Since 1988 VTI has performed annual observation studies of cyclists’ helmet wearing habits in 21 towns in Sweden.
The objective of the project is to summarize a development in the field of the cyclist's wearing habits between 1988 and 2015.
The 2015 study, in line with previous studies, focused on four main categories of cyclists
- children (0–10 years) who cycle in their spare time in residential areas
- children (6–15 years) who cycle to/from their primary or secondary school
- adults (≥ 16 years) who cycle to/from work
- adults (≥ 16 years) and children who cycle on cycle routes.
The majority of the observations were performed during the first two weeks of September. The statistics for 2015 are based on observations of a total of 65,600 cyclists in the four main categories.
The results show that children ≤ 10 years cycling in residential areas on average wear a cycle helmet at 74 per cent. Children cycling to/from primary or secondary school (6–15 years old) wear a bicycle helmet on a lesser scale, at about 65 percent. However the rate differs greatly, nearly 44 per cent in secondary school (children 13–15 years old) and 86 per cent in primary school (children 6–12 years old).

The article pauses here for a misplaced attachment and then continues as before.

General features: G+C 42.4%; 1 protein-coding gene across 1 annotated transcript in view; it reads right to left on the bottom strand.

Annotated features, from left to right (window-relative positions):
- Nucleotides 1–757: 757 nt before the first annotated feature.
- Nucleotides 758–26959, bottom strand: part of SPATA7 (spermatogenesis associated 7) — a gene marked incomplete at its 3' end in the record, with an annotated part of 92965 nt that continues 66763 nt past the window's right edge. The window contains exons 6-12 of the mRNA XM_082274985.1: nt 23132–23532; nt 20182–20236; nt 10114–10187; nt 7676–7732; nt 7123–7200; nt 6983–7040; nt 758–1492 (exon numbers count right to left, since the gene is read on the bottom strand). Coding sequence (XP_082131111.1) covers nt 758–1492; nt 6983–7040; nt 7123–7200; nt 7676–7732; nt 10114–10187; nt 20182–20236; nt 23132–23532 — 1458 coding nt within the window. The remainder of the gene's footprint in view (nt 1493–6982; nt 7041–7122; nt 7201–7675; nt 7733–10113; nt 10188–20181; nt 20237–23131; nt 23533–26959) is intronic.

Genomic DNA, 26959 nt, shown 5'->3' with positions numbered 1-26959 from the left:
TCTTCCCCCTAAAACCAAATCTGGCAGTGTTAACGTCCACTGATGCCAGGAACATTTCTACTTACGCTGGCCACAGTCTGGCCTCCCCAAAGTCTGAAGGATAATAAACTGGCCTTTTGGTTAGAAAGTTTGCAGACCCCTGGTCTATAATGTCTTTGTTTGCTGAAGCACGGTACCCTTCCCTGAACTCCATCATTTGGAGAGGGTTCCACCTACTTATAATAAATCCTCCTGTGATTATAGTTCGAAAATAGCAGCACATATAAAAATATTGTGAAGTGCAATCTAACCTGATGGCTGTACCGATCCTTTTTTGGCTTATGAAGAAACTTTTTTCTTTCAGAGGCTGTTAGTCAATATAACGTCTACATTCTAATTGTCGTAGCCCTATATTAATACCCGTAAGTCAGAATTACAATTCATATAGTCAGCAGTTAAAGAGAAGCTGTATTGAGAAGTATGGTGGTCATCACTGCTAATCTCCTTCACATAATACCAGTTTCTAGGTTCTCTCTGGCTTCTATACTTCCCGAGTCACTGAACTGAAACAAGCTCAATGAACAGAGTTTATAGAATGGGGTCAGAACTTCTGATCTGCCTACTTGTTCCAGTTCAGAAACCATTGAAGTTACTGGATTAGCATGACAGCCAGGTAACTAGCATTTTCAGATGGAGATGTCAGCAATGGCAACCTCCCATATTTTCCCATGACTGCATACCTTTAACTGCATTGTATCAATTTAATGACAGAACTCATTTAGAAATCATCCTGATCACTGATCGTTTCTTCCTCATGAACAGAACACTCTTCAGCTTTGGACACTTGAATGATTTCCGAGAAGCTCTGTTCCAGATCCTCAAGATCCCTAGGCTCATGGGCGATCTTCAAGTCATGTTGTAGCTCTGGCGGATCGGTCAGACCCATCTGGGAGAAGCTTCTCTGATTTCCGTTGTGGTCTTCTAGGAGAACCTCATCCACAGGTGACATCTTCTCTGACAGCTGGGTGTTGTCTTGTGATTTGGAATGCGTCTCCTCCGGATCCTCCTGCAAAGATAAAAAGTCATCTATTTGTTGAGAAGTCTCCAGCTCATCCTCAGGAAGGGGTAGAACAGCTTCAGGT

Among adults who cycle to/from work, the usage rate is 31 per cent. The use is significantly larger in big cities (Stockholm and Gothenburg) than in the other. Most cyclists were observed on cycle routes and the results include all ages as well as adults only.
The total number of cyclists on cycle routes displayed slightly higher helmet usage (33.4 per cent) than the subset of adults (32.0 per cent). The weighted average rate of helmet use seen over all categories in 2015, soared to the highest ever. The rate increased continuously until the end of the 1990´s when stagnation occurred for some years. In 2005 legislation requiring children up to 15 years of age to wear a cycle helmet by law, was brought into effect.
Helmet use increased again between 2004/2005 and 2008, followed by a stagnation that was broken 2011. The estimated value of the average helmet use is 37.6 per cent for the year 2015, which is significantly higher than the 37.0 per cent in 2014. However, the difference is not statistically significant at risk level 1 per cent. The increase in helmet use in 2015 compared to 2014 has been most pronounced for adults who cycle to/from work. Only children (0-10 years old) who cycle around in residential areas has shown a statistically significant reduction in the rate of helmet use